Mothers of the Amazon is a global network of mothers protecting the Amazon Rainforest and the health of its indigenous communities through restorative community projects.
Our mission: Be a voice for the Amazon Rainforest and support the ones who defend it. At Mothers of the Amazon, we support indigenous communities through restorative community projects that aim to improve population health, restore the health of the environment, and create cultural and environmental sustainability. We respond to the specific needs, challenges, and diseases that local communities are facing by co-creating sustainable zero waste to low impact, low tech, and low cost solutions that honor indigenous traditions.
Along with restorative community projects in the Amazon, Mothers of the Amazon, through our global network of mothers, introduces in public and private schools educational materials that foster a deep connection with the forest and its communities. Our educational programs teach children of all ages to take daily actions that have a positive and protective influence on their health, the health of the rain forest and it’s indigenous communities, and the planet at large.
At Mothers of the Amazon, we believe that it is crucial to respond to the call of our children who protested last year all around the world demanding climate justice and we recognize that the most effective action towards climate defense is Rainforest defense. As of today, indigenous communities who represent only 5% of the world’s population are at the forefront of the defense of our Rainforests, protecting 82% of the world’s biodiversity. The Amazon is the largest Rainforest on the planet representing 60% of the world’s Rainforests. To protect nature is to protect indigenous people.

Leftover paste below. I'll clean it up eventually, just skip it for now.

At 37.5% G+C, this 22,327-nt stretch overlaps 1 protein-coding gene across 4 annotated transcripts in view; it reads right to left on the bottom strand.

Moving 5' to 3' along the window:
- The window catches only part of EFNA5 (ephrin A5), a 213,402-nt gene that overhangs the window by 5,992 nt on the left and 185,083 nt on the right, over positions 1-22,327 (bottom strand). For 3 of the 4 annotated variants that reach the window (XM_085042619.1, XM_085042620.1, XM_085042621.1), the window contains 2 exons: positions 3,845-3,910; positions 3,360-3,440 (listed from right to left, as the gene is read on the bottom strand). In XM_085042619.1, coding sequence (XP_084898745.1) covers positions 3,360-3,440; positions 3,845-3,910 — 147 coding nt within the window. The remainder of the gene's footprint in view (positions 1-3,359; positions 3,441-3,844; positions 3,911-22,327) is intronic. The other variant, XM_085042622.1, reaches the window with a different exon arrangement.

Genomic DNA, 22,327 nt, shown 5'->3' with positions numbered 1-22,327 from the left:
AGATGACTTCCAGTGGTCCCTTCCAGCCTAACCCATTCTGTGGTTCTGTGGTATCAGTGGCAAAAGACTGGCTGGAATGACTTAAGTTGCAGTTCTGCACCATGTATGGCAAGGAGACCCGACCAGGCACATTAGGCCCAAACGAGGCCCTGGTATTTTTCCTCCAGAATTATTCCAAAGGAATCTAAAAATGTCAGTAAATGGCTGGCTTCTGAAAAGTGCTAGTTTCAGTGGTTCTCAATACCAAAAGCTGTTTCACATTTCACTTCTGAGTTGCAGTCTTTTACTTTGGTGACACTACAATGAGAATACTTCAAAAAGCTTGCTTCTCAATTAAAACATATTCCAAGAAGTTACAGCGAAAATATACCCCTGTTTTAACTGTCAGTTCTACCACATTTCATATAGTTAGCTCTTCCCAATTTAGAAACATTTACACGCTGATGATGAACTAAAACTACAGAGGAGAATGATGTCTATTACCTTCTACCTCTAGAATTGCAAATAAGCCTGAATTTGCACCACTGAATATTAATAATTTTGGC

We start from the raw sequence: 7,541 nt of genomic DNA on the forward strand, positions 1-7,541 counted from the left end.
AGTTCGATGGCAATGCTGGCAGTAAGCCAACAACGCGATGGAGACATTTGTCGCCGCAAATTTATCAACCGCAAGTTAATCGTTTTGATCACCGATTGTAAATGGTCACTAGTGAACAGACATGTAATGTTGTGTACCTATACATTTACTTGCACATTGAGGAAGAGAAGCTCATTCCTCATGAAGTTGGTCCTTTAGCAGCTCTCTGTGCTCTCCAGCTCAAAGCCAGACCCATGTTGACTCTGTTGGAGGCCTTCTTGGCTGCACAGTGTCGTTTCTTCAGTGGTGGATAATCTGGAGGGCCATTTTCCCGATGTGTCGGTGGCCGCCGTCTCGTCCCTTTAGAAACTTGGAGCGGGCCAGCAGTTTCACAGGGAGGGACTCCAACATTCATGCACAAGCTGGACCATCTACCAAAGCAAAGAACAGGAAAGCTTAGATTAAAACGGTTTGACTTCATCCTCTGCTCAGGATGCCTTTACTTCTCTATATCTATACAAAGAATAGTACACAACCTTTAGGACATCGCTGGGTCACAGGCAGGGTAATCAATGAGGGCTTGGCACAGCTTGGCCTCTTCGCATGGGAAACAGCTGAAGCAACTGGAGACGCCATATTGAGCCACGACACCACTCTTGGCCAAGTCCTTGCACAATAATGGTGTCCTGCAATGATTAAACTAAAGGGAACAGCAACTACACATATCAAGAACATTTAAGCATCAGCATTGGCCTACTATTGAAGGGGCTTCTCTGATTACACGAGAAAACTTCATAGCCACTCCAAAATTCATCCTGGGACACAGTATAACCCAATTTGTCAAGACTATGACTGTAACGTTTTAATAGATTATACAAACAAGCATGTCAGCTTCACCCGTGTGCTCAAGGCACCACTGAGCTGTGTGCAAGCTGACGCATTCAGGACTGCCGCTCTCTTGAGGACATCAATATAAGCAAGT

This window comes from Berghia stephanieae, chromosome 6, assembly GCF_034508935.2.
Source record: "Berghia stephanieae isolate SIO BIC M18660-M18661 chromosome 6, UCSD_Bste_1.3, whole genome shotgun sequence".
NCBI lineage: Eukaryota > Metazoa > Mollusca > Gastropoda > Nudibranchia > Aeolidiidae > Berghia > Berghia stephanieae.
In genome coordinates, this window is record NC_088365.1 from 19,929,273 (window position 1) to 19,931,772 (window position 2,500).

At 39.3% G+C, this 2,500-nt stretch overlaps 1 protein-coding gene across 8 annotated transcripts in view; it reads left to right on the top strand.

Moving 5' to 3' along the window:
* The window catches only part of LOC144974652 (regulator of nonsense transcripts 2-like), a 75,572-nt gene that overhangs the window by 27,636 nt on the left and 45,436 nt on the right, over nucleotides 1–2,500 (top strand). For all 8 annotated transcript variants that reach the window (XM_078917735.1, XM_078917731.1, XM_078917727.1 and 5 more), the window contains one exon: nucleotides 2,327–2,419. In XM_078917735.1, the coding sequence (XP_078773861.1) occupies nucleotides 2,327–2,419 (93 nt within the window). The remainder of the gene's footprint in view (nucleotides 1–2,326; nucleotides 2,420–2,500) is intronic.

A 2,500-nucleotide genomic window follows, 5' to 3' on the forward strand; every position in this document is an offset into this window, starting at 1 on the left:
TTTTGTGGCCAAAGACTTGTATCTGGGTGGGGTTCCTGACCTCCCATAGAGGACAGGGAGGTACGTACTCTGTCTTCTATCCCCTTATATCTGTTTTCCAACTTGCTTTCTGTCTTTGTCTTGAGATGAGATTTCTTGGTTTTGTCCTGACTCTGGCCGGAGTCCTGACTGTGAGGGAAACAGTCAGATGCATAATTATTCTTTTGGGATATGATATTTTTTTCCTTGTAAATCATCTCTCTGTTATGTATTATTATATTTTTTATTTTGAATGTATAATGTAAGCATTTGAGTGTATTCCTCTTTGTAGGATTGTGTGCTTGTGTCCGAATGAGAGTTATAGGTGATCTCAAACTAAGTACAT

The Amazon is home to over 400 vibrant, indigenous cultures and millions of plants and animal species, making it one of the most bio-diverse places on earth. It is the pharmacy of the world and holds the cure for many future diseases. Its rainfall and rivers feed most of South America and influence rainfall patterns as far as the United States and Central America, accounting for 20% of the world's fresh waters. The Amazon also produces 20% of our oxygen and is responsible for the absorption of a considerable amount of our yearly CO2 emissions. The deforestation and exploitation of the Amazon are rising at extreme rates, having a direct and major impact on the global climate crisis. It is now, more than ever, vital for the survival of our children to support and ensure the safety of indigenous communities so they can continue to defend and guard our natural world.
The deforestation and industrialization of the Amazon are not only increasing and accelerating global warming, destroying our biodiversity, and our capacity to heal ourselves in the future, but it is also impacting the health of indigenous communities who are contracting new diseases. These diseases are similar across the Amazon and are mostly due to the contamination of the environment by years of farming, mining, and oil extracting that have polluted the water, soil, and the air, among other factors.